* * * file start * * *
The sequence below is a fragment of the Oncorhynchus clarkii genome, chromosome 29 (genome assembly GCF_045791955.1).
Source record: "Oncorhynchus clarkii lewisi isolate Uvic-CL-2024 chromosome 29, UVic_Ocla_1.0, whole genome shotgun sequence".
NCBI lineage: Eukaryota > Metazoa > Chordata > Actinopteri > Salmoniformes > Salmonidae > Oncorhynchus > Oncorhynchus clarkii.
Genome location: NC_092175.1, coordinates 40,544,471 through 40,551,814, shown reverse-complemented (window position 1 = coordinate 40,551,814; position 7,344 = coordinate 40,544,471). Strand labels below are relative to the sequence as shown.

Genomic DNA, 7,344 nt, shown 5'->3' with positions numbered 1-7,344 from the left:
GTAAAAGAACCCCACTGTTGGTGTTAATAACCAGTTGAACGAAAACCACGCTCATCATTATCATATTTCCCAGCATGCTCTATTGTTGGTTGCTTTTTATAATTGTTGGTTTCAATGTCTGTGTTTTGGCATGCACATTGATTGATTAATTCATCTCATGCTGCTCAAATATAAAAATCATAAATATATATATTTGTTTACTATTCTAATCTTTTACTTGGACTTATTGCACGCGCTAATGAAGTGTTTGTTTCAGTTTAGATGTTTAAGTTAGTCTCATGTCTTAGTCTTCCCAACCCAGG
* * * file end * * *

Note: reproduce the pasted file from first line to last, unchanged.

The sequence below is a fragment of the Oncorhynchus clarkii genome, chromosome 29 (genome assembly GCF_045791955.1).
Source record: "Oncorhynchus clarkii lewisi isolate Uvic-CL-2024 chromosome 29, UVic_Ocla_1.0, whole genome shotgun sequence".
NCBI lineage: Eukaryota > Metazoa > Chordata > Actinopteri > Salmoniformes > Salmonidae > Oncorhynchus > Oncorhynchus clarkii.
Genome location: NC_092175.1, coordinates 40,544,471 through 40,551,814, shown reverse-complemented (window position 1 = coordinate 40,551,814; position 7,344 = coordinate 40,544,471). Strand labels below are relative to the sequence as shown.

Genomic DNA, 7,344 nt, shown 5'->3' with positions numbered 1-7,344 from the left:
GTAAAAGAACCCCACTGTTGGTGTTAATAACCAGTTGAACGAAAACCACGCTCATCATTATCATATTTCCCAGCATGCTCTATTGTTGGTTGCTTTTTATAATTGTTGGTTTCAATGTCTGTGTTTTGGCATGCACATTGATTGATTAATTCATCTCATGCTGCTCAAATATAAAAATCATAAATATATATATTTGTTTACTATTCTAATCTTTTACTTGGACTTATTGCACGCGCTAATGAAGTGTTTGTTTCAGTTTAGATGTTTAAGTTAGTCTCATGTCTTAGTCTTCCCAACCCAGG